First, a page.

Friday, December 4, 2020

How I Spent My Summer

A strange title for a blog written in 2020, isn’t it?

Here’s the elephant in the room: 2020 has not been ideal (for the sake of peace, The Virus shall remain unnamed). We now live in what feels like a constant state of uncertainty, where getting to plan even a few weeks ahead feels like a privilege. Actually, we live in a world where any sort of security (income, housing, food, health, life , etc.) is an immense privilege . If 2020’s biggest impact on your life was derailed or delayed plans, like mine was, I would say there’s a little something to be grateful for. So reflecting on my summer and realizing that it was probably one of the best I’ve ever spent is not just surprising, but a privilege that I do not take for granted.

In the midst of a broken relationship, new family tensions and my official commitment to
a legal career, I felt lost on a personal level. Something about the end-of-the-world vibes of
2020, however, made my other fears, anxieties and concerns pale in comparison. On the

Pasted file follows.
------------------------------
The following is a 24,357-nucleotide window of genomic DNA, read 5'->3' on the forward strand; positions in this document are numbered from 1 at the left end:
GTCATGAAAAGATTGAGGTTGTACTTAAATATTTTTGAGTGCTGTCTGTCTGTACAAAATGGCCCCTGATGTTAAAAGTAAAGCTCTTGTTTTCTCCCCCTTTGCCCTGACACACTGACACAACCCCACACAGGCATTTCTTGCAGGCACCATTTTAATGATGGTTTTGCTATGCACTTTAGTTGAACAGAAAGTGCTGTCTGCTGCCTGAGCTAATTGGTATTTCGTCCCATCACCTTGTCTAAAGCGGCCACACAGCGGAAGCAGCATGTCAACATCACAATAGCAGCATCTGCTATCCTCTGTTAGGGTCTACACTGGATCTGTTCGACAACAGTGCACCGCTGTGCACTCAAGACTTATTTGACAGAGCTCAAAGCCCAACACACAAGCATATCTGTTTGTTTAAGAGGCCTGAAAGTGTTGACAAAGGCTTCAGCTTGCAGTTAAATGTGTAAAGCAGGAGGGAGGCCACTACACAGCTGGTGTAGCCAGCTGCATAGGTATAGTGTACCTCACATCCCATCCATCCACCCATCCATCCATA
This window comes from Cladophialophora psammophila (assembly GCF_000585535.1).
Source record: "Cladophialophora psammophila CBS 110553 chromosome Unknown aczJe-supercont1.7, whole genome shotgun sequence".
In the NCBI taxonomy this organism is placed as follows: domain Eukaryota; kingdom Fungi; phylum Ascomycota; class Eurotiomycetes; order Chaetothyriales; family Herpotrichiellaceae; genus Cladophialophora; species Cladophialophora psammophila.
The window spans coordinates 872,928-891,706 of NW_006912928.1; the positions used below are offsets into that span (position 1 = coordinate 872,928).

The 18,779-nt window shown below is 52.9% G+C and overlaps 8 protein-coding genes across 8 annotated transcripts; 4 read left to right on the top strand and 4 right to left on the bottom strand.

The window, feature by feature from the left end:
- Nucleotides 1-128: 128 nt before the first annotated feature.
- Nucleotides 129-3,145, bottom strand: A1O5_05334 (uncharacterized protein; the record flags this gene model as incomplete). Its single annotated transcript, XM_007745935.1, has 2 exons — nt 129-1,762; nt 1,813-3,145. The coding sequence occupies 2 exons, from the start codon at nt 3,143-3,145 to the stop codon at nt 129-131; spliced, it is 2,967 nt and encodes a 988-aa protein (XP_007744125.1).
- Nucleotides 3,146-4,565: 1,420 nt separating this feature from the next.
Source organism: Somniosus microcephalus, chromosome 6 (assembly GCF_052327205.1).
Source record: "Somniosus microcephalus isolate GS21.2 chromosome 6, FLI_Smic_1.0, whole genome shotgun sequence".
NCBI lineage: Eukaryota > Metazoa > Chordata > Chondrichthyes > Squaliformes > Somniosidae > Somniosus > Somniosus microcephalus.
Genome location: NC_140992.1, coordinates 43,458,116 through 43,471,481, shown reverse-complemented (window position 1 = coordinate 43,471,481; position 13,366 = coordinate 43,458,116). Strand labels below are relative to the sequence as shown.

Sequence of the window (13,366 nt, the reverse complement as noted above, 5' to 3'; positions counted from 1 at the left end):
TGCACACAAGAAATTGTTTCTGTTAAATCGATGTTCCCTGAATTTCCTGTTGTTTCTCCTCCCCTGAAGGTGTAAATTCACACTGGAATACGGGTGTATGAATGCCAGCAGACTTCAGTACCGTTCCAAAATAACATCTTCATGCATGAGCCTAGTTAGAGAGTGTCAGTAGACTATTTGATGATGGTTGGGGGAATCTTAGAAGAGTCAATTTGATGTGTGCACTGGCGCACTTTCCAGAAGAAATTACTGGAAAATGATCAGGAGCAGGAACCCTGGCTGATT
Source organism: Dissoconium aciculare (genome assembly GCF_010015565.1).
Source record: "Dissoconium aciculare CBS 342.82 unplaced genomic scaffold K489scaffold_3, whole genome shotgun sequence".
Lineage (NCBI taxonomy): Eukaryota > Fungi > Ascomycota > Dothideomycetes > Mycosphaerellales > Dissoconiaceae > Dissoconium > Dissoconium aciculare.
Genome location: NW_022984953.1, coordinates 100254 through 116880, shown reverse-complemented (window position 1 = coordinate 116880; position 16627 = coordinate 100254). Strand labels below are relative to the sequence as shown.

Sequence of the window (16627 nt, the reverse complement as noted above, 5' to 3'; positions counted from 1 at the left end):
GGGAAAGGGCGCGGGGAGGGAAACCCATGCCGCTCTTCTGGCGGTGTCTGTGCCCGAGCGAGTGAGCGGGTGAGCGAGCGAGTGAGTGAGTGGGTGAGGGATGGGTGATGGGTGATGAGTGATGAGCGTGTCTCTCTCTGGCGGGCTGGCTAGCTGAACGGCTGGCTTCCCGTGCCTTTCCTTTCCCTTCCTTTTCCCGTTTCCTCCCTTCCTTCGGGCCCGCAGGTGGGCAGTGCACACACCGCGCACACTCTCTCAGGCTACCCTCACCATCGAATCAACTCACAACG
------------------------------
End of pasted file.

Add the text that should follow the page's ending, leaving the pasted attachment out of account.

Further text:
occasions when I got to be in the physical presence of people, I became attuned to how warm
and alive their energies felt, and how I hadn’t realized it before it became a rare commodity. I
became more comfortable with showing love and how I really felt because how fleeting everything is in life started to feel awfully tangible to me. To be honest, I came out on the other side of summer with a certain peace and perspective that I can’t say I had before.

As an avid overthinker and overplanner, it was shocking to learn that (despite the masks)
it was a little easier to breathe while living in the moment like that. That might sound like a lot of cliche jargon and the majority of us might be struggling too much with the very real life or death circumstances that we face every day to feel anything like appreciation. But I would just say that reflecting on how we spent our summer, as opposed to how we were supposed to or how we could have, might not hurt. A lot of things were upsetting this summer, so why not spend a little time on what wasn’t?

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